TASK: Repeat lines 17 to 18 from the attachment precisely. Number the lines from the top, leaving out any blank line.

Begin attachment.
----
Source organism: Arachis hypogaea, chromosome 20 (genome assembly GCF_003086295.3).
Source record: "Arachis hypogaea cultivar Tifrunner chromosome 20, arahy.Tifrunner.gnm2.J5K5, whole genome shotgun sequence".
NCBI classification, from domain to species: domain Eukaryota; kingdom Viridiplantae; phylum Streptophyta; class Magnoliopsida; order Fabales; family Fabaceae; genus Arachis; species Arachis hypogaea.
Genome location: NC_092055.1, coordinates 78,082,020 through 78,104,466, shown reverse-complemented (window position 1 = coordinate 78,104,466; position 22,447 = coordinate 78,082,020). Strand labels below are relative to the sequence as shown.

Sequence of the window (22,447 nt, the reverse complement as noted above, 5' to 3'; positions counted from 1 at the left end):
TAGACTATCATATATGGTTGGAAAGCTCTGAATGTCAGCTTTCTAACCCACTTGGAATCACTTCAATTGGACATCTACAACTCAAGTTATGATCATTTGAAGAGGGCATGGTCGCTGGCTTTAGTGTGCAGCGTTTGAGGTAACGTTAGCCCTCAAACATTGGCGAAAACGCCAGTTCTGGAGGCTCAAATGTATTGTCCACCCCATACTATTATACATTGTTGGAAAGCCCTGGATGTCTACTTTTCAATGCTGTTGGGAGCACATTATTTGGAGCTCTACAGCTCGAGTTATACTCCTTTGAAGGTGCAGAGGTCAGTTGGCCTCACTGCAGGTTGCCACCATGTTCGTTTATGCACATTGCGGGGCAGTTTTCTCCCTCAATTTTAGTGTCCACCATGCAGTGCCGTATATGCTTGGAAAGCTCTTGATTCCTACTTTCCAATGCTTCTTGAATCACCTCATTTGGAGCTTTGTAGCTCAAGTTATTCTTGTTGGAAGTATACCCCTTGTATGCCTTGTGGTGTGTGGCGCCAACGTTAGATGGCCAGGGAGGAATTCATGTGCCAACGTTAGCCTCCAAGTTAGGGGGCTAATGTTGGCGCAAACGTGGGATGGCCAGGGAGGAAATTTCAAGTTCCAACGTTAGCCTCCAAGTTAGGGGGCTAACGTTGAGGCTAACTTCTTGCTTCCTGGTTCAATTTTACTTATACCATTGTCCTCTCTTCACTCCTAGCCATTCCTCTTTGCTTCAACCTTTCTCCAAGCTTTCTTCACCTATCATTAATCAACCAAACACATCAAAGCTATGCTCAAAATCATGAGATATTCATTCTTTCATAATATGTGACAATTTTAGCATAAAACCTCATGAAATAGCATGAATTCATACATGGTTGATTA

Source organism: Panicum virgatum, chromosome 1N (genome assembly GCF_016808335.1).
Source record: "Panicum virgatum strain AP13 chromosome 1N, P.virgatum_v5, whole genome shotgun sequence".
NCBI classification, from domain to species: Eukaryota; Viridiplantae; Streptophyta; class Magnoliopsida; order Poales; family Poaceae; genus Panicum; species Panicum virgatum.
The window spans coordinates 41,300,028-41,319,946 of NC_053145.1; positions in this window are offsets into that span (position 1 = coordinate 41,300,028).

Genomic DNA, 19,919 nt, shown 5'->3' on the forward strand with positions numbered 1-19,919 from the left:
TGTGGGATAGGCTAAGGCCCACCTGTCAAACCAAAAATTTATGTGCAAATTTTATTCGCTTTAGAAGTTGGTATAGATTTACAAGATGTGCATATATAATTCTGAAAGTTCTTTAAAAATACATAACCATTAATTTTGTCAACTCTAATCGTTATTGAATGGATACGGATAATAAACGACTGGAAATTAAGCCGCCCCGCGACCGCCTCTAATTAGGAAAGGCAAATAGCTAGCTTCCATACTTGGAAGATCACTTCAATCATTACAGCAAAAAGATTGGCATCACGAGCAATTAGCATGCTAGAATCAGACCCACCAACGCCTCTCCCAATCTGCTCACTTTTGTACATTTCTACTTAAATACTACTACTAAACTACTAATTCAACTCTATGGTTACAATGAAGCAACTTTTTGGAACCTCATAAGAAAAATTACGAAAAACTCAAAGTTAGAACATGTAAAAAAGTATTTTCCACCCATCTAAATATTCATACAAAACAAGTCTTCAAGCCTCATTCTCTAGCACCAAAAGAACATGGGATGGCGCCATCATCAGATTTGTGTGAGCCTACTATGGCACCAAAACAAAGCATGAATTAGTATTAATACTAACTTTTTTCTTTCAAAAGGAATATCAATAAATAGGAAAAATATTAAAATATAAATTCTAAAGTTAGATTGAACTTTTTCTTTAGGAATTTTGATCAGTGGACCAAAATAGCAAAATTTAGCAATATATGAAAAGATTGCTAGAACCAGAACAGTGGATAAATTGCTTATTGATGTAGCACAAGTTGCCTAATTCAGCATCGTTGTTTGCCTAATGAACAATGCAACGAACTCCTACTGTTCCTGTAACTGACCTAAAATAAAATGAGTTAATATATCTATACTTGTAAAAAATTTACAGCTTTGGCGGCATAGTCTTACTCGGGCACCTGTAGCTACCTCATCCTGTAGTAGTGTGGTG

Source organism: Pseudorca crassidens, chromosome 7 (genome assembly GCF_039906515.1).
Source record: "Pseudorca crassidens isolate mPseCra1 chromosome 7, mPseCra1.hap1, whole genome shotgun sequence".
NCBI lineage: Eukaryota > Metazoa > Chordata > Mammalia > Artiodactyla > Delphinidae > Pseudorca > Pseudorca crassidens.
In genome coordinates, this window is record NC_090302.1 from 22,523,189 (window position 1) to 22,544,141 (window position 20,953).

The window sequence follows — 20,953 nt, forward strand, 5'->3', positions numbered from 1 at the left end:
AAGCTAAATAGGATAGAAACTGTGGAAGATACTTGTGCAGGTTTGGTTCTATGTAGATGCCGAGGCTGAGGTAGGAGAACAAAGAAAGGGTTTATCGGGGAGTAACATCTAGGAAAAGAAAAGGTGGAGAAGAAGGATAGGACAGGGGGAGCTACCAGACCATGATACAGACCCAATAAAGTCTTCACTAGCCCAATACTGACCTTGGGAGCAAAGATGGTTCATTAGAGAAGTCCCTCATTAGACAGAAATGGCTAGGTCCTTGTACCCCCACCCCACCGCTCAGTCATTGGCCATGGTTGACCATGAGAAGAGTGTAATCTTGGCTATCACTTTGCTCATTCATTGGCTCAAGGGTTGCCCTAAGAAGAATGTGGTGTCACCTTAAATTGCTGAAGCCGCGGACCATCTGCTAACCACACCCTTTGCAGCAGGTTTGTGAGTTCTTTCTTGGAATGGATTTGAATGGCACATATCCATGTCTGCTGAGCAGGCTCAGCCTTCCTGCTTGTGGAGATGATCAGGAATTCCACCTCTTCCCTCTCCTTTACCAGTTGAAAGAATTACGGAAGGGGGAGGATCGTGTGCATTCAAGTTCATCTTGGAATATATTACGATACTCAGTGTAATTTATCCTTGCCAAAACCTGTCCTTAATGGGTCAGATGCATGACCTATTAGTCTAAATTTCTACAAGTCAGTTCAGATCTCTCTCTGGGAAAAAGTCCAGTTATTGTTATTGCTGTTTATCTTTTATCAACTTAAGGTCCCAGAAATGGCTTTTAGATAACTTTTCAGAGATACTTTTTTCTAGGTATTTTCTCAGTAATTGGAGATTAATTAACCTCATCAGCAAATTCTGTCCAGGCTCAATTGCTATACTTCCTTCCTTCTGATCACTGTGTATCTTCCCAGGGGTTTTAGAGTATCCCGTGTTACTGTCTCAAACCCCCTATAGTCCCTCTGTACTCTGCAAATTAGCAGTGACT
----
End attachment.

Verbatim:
The window sequence follows — 20,953 nt, forward strand, 5'->3', positions numbered from 1 at the left end:
AAGCTAAATAGGATAGAAACTGTGGAAGATACTTGTGCAGGTTTGGTTCTATGTAGATGCCGAGGCTGAGGTAGGAGAACAAAGAAAGGGTTTATCGGGGAGTAACATCTAGGAAAAGAAAAGGTGGAGAAGAAGGATAGGACAGGGGGAGCTACCAGACCATGATACAGACCCAATAAAGTCTTCACTAGCCCAATACTGACCTTGGGAGCAAAGATGGTTCATTAGAGAAGTCCCTCATTAGACAGAAATGGCTAGGTCCTTGTACCCCCACCCCACCGCTCAGTCATTGGCCATGGTTGACCATGAGAAGAGTGTAATCTTGGCTATCACTTTGCTCATTCATTGGCTCAAGGGTTGCCCTAAGAAGAATGTGGTGTCACCTTAAATTGCTGAAGCCGCGGACCATCTGCTAACCACACCCTTTGCAGCAGGTTTGTGAGTTCTTTCTTGGAATGGATTTGAATGGCACATATCCATGTCTGCTGAGCAGGCTCAGCCTTCCTGCTTGTGGAGATGATCAGGAATTCCACCTCTTCCCTCTCCTTTACCAGTTGAAAGAATTACGGAAGGGGGAGGATCGTGTGCATTCAAGTTCATCTTGGAATATATTACGATACTCAGTGTAATTTATCCTTGCCAAAACCTGTCCTTAATGGGTCAGATGCATGACCTATTAGTCTAAATTTCTACAAGTCAGTTCAGATCTCTCTCTGGGAAAAAGTCCAGTTATTGTTATTGCTGTTTATCTTTTATCAACTTAAGGTCCCAGAAATGGCTTTTAGATAACTTTTCAGAGATACTTTTTTCTAGGTATTTTCTCAGTAATTGGAGATTAATTAACCTCATCAGCAAATTCTGTCCAGGCTCAATTGCTATACTTCCTTCCTTCTGATCACTGTGTATCTTCCCAGGGGTTTTAGAGTATCCCGTGTTACTGTCTCAAACCCCCTATAGTCCCTCTGTACTCTGCAAATTAGCAGTGACT